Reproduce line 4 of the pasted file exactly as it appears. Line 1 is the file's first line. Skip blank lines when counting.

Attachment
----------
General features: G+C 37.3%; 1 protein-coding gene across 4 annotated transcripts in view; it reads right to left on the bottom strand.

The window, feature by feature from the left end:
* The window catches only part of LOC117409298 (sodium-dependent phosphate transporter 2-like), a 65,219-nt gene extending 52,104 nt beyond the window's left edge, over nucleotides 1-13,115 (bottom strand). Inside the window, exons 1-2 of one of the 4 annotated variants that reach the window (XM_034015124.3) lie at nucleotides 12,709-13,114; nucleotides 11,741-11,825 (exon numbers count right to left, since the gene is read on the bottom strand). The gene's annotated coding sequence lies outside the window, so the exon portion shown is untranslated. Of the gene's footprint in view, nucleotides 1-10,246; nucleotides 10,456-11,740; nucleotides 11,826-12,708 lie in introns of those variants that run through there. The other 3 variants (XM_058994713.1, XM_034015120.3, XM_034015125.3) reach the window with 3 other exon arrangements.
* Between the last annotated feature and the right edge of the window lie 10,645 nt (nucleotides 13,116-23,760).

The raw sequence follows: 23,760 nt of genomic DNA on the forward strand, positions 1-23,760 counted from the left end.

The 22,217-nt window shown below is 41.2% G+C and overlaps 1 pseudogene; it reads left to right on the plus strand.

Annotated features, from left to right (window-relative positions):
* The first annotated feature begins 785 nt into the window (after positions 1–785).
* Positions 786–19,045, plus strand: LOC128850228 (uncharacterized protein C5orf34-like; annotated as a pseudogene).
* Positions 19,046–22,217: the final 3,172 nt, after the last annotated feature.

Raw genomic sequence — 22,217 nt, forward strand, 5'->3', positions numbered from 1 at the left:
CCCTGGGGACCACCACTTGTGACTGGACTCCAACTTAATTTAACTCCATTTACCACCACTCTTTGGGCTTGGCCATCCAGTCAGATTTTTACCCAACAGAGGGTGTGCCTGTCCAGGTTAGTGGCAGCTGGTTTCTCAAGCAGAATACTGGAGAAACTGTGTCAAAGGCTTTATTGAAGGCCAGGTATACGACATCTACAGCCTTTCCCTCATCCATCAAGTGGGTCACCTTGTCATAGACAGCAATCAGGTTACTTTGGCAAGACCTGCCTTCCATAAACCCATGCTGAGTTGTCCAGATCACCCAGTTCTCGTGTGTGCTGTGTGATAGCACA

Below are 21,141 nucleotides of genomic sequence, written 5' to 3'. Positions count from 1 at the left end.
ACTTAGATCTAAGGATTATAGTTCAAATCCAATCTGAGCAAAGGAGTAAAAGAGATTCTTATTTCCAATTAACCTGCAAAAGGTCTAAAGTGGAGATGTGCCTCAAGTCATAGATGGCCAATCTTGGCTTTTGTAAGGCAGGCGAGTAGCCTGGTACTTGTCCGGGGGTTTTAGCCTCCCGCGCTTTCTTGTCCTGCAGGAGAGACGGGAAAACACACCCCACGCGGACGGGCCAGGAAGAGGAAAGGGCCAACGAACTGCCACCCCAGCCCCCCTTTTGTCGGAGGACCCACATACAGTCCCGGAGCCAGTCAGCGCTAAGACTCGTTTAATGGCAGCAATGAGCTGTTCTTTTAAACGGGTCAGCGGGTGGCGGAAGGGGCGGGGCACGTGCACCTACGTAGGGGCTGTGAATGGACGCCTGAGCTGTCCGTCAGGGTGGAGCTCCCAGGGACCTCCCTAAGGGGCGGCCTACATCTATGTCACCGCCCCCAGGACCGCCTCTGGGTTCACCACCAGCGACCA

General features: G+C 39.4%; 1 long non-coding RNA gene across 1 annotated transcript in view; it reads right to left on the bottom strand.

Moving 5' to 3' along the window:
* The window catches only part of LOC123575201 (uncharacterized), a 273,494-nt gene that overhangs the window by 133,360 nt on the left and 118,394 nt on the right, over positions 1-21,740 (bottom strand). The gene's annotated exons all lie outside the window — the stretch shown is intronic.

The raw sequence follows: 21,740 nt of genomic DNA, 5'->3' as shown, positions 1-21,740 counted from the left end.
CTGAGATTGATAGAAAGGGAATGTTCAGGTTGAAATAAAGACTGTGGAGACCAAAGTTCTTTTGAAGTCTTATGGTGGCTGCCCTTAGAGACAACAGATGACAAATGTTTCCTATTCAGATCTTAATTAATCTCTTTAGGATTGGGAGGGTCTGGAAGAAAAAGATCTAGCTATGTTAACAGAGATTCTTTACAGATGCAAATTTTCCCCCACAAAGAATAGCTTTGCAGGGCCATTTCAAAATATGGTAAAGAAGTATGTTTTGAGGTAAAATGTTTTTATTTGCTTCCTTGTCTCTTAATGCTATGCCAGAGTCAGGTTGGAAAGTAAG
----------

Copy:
* Between the last annotated feature and the right edge of the window lie 10,645 nt (nucleotides 13,116-23,760).